Measure N: Town Crier has no recommendation: Editorial

We love our Los Altos School District schools. They’re a vital part of our thriving community – not because their excellence generates optimal property values, but because they give our children a great public education. We salute Superintendent Jeff Baier and the district’s board of trustees on continuing the district’s success despite years of contentious Bullis Charter School negotiations.

So it pains us to say that we can’t quite give an enthusiastic “Yes!” to Measure N. We know that the district needs facilities improvements, just as we know that enrollment growth is real. But as currently proposed, the initiative promises everything and guarantees nothing. It’s the equivalent of handing over a $150 million blank check with faith that the district will figure it out.


Vote 'no' on Measure N: Other Voices

It’s best to vote “no” on the Measure N school bond in November. Strangely, there is a real danger that the Los Altos School District is underestimating its own growth needs. The district’s plans show a strong bias toward improvements on existing schools that do not provide adequately for the projected growth. An extra year or two will provide clarity on several important issues that are as yet indeterminate. These include:

• The state has plans outstanding to require every school district to offer not just one but two years of kindergarten to every student.


Jump: Haugh About That?

Perched at the edge of the world, I stood immobile as the hot afternoon wind licked my 10-year-old back. Looking out over the vastness ahead, it was clear: There was nowhere to go but down.


Letters to the Editor

School lunches leave kids hungry

I could not read the guest opinion about the new school hot-lunch program without commenting (“School lunch: Opportunity to improve health, academics,” Sept. 17).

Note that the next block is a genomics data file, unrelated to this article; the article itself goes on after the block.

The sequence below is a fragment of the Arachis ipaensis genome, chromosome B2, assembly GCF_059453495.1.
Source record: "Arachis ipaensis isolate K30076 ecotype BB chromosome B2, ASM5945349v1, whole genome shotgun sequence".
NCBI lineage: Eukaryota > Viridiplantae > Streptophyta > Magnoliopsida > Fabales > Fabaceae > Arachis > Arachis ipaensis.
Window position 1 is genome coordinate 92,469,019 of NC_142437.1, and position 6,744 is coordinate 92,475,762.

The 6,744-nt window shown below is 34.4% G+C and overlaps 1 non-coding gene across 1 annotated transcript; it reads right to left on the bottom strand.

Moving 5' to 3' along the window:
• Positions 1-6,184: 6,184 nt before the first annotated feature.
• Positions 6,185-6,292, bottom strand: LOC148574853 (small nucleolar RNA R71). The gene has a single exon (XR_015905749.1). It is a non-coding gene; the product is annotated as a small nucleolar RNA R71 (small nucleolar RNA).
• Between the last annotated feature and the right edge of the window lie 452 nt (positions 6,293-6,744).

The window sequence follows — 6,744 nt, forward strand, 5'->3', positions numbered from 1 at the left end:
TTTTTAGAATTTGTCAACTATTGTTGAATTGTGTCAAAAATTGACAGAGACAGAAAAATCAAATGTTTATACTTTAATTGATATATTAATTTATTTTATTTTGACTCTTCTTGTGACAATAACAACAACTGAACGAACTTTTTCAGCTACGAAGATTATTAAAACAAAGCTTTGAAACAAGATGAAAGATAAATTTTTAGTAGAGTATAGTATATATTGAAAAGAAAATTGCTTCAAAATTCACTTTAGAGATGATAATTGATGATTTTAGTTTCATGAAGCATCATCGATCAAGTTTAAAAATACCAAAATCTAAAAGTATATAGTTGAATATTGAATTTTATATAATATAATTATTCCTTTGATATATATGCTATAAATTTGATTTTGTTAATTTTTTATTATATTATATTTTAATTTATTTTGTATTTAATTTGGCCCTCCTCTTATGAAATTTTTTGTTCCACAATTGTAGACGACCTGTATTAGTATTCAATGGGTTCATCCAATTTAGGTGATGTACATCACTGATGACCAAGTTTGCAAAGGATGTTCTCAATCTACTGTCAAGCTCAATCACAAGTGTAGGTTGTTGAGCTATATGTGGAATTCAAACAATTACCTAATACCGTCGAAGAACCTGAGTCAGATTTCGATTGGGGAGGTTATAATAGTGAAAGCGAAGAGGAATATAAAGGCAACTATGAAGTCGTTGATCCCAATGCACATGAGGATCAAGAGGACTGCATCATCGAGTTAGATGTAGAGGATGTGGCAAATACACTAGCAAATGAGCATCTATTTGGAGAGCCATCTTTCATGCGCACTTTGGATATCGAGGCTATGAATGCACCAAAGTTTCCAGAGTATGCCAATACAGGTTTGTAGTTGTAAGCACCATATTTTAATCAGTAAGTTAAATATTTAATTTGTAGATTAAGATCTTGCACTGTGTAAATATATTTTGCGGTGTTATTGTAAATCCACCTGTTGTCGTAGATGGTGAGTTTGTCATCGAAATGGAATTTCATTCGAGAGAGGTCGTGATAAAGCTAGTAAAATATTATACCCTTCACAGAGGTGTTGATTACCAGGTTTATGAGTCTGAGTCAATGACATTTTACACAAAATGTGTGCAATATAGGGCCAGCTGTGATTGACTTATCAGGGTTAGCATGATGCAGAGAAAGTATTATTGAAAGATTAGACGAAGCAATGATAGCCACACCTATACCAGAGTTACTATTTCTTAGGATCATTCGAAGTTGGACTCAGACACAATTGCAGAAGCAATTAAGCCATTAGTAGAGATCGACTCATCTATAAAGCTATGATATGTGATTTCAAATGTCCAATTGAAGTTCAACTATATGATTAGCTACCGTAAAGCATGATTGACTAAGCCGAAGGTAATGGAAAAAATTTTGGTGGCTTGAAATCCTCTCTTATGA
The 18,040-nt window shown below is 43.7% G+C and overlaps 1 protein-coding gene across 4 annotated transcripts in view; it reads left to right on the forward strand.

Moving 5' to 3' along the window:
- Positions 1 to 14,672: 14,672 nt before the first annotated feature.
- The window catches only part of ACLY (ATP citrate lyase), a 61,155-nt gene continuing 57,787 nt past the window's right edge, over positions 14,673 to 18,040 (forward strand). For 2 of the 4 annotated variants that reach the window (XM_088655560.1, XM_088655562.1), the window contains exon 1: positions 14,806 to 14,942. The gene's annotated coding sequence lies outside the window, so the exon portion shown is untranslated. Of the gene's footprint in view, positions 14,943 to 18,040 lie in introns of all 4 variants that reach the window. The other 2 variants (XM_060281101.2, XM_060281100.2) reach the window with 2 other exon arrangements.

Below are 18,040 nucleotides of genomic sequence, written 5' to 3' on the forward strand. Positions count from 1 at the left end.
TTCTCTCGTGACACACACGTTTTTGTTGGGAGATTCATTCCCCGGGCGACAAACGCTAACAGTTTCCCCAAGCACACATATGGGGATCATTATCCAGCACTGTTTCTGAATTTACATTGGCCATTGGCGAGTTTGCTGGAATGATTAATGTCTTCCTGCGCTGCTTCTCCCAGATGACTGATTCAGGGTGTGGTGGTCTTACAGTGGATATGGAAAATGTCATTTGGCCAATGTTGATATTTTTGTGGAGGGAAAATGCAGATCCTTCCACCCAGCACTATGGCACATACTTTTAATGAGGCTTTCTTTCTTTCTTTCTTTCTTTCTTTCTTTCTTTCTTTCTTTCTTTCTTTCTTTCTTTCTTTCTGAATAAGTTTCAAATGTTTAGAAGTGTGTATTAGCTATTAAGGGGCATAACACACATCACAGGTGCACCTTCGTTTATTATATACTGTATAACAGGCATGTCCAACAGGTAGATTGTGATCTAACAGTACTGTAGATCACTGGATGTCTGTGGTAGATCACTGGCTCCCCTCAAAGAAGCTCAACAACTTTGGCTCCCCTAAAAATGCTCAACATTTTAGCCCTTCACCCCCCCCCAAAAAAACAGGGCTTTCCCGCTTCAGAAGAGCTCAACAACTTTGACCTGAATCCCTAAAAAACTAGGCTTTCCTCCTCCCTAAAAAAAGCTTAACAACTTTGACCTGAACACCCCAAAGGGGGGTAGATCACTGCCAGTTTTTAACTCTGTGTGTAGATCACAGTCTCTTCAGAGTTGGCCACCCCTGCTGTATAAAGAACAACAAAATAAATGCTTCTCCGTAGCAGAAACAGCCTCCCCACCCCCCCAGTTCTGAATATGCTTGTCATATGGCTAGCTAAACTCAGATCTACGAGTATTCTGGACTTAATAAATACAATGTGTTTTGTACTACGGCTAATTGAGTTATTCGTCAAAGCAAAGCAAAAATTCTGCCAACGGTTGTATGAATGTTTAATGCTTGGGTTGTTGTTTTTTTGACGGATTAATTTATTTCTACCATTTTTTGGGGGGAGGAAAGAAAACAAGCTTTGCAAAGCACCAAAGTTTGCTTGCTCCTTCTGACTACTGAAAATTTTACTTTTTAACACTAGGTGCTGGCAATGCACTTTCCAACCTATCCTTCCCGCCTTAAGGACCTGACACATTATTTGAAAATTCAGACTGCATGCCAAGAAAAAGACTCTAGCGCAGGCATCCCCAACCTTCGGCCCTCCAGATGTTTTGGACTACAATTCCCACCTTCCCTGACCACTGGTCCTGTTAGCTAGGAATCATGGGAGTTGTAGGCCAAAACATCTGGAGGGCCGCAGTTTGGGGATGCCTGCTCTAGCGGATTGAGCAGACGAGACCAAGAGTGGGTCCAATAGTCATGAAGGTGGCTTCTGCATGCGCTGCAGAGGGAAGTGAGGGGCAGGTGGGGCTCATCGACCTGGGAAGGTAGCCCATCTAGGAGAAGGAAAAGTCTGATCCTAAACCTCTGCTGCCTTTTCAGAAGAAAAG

As one of the many PTA volunteers who dedicate countless hours to running the hot-lunch program, I would like to offer another perspective of the menu changes instituted this year.


Letters to the Editor

MVLA superintendent refutes Latino statistic

The Mountain View Los Altos Union High School District is proud of the accomplishments of its Latino students and the support that our staff provides them.

In the Oct. 1 Town Crier, MVLA Board of Trustees candidate Doug Moore claimed that there have been no Latino students admitted to Stanford University since 2006.


Mordo, Prochnow for Los Altos council: Editorial

For a city council to be effective, it must have councilmembers with useful expertise, community experience and an approach that emphasizes productivity and teamwork over political grandstanding.

The Los Altos City Council, as currently constituted, lacks the overall leadership and vision to effectively address long-standing issues like the downtown parking problem and renovating the civic center. This is not to say that there aren’t good councilmembers already on board – we just need more of them.


Torok, Walter, Dave for MVLA board: Editorial

There’s really nothing major you can criticize about the Mountain View Los Altos Union High School District. It offers a diverse array of effective programs for all types of students. Its instructors, with few exceptions, are outstanding.

However, there’s always room for improvement. The current board of trustees, some observers claim, is passive and unanimously approves whatever Superintendent Barry Groves puts in front of them. Board critics say trustees rarely introduce their own items for consideration, rarely engage in lengthy discussion about items and ask few questions.


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